We could fill a book with ways recent grads have sabotaged themselves online, but the main thing to keep in mind is that you are easily Google-able. It’s not unusual for employers to review an applicant’s social media as they consider him/her for a job. Pretend you’re an interviewer and research yourself online. We’re serious. Go onto a computer (that is not your own) for a couple hours and search as hard as you can. Anything compromising on Facebook? Will your future boss think your Twitter joke is funny? If you don’t have time to clean up everything that looks iffy and manicure your online persona, at least make your accounts private.

4. There are other ways to think about networking

If you’ve talked to anybody about looking for work after college, you’ve likely heard advice that extols the virtues of networking. The concept conjures images of firm handshakes, blazers, pantsuits and handing out business cards in convention centers. But real networking is just getting out there into the stream of life and keeping career prospects in mind since most good jobs don’t come solely by filling out online applications.

“You are more likely to find a job through your college professors, parents, friends of parents and parents of friends, pastors, former babysitting clients and anyone else you know,” says this US News article. Look into professional meetups and sponsored after-work events. Do anything you can to get yourself in front of actual people and don’t spend all your time using the machine gun approach to online applications. More isn’t necessarily better.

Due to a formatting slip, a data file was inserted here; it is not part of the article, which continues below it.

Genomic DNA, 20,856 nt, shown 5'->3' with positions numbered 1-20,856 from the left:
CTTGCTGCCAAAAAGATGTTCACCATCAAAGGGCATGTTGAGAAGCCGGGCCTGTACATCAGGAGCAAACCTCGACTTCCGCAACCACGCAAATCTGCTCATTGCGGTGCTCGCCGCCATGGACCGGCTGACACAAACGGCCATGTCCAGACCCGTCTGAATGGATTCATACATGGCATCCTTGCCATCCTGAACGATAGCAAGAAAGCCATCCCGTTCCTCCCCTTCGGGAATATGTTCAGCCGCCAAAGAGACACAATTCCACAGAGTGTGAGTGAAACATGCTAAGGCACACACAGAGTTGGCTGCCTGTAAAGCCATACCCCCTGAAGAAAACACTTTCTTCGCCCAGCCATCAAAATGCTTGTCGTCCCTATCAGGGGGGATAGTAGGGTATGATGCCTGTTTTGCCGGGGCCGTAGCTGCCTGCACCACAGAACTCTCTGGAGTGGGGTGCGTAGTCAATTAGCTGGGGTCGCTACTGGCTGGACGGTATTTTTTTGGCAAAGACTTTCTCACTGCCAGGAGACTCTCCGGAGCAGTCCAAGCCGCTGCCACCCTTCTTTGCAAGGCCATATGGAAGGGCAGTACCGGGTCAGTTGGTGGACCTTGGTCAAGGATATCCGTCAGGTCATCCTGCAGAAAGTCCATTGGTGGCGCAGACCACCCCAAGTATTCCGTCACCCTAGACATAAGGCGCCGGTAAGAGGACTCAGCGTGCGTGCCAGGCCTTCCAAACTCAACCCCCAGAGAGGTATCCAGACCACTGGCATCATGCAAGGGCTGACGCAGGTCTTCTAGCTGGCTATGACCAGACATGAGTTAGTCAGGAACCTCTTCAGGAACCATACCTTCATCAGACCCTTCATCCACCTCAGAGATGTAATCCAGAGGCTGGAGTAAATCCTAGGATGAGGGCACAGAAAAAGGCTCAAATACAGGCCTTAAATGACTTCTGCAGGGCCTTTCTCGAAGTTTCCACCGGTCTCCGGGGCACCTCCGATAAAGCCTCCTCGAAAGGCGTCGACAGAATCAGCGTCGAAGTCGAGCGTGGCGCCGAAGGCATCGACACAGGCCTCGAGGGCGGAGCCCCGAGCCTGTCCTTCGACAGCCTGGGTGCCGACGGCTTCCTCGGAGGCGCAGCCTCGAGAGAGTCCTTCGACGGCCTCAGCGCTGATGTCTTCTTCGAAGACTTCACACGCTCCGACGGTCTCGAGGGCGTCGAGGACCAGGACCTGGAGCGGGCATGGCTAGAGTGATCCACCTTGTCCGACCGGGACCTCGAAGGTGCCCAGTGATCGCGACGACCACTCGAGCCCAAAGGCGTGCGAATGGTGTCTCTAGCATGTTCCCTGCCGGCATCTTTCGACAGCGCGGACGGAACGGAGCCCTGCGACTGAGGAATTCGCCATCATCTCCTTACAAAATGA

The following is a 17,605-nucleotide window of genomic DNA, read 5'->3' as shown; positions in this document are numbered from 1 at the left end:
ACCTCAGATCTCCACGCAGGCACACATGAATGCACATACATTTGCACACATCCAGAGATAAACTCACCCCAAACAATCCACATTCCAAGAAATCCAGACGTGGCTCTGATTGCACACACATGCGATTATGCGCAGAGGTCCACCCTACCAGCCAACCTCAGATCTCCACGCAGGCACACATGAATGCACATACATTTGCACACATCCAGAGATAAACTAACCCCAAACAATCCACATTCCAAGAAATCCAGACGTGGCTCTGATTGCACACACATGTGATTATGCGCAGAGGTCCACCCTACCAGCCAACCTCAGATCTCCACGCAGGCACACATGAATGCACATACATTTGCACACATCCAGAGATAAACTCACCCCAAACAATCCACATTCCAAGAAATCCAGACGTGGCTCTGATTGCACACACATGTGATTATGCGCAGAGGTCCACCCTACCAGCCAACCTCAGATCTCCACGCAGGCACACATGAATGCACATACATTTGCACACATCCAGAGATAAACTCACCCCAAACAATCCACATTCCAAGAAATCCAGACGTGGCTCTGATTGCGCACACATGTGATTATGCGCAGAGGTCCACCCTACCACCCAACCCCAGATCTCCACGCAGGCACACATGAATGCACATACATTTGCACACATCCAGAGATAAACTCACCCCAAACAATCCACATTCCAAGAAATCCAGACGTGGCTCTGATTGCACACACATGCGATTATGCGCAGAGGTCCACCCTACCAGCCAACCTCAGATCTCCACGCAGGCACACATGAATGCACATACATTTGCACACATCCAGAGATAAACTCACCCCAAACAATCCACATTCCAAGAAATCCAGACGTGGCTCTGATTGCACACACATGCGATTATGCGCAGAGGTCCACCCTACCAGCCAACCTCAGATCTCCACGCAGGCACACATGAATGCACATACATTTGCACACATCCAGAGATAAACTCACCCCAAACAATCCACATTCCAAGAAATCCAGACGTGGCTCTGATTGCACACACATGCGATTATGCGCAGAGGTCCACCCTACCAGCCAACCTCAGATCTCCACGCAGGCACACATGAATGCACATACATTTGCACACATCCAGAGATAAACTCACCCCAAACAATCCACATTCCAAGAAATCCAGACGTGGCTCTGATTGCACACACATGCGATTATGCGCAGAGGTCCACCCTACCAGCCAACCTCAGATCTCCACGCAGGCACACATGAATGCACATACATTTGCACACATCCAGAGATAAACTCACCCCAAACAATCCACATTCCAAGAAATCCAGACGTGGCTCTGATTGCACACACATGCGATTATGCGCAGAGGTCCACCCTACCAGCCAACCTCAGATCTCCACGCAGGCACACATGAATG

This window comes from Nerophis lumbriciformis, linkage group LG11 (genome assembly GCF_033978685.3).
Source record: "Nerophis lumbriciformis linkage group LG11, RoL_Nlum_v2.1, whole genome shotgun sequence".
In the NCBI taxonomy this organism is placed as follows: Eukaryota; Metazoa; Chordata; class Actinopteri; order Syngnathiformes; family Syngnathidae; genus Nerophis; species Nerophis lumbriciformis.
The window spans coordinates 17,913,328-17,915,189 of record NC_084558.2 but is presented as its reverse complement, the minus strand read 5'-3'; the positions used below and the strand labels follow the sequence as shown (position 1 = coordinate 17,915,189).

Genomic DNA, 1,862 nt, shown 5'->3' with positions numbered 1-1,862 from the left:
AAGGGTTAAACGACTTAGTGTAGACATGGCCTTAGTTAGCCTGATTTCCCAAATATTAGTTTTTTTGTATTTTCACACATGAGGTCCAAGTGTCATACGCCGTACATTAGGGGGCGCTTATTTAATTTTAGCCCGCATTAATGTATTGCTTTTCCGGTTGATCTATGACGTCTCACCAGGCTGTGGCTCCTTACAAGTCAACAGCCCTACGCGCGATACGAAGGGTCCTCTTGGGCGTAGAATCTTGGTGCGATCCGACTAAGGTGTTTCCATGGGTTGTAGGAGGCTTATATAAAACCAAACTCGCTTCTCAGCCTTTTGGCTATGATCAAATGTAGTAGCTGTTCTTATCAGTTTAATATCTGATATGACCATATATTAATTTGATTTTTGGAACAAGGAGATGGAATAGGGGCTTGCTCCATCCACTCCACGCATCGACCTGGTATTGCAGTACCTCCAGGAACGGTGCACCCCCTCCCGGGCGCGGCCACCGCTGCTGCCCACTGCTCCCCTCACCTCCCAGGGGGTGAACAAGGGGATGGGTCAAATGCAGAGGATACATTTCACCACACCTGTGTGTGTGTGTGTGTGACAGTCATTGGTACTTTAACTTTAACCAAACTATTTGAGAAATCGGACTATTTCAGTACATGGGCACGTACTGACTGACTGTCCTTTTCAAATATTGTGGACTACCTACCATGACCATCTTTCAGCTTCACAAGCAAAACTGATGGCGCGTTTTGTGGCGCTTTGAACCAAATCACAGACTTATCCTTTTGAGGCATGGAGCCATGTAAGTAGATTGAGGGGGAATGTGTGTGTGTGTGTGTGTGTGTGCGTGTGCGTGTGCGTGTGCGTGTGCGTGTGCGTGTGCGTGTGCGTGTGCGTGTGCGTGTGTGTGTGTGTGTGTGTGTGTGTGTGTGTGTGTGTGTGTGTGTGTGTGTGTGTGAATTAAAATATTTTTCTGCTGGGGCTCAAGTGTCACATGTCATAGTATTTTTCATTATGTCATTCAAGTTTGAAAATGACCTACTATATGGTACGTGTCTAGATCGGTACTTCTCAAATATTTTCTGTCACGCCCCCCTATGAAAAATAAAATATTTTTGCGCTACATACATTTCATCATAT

5. Practice being interviewed and asking questions

All interviews are, at the very worst, practice for other interviews. Most of us will never get to a place in our lives where we stop interviewing. It’s a lifelong skill. (That’s another thing you might get tired of hearing your parents’ friends say.)

It’s true though. Do what you can to get more comfortable talking about yourself professionally. Practice with a mirror or a friend. Also try putting yourself in the position of the interviewer and see them as a human being who needs to connect with you. And if they can’t, they might not be the best fit for you, anyway.

Remember that you have valuable things to offer. Your main drawback is professional inexperience, but you have many attributes that can overcome this flaw: the expertise you gained in school (or other projects), your ability to learn quickly, your drive to succeed etc. Also, even if you’re short on money, do your best to avoid entering a toxic work environment. If your interviewer can’t or won’t answer a question like: “What does success in this position look like?” you might be better off moving on.

6. Be the kind of person you would want to work with.

Here’s a dirty little secret: The professional world is stocked full of regular, not-exceptionally-talented people who might not be perfect at their jobs, but they’re positive and fun to be around. Hiring managers are human beings (for now), and besides your qualifications, they’re also looking to determine if your future coworkers will be able to rely on you, if you’re easy to be around and if you aren’t going to be that lonely guy who ends up with his face in the punch bowl at the office Christmas party.

Ready to go? Find your first professional job today on KSL jobs.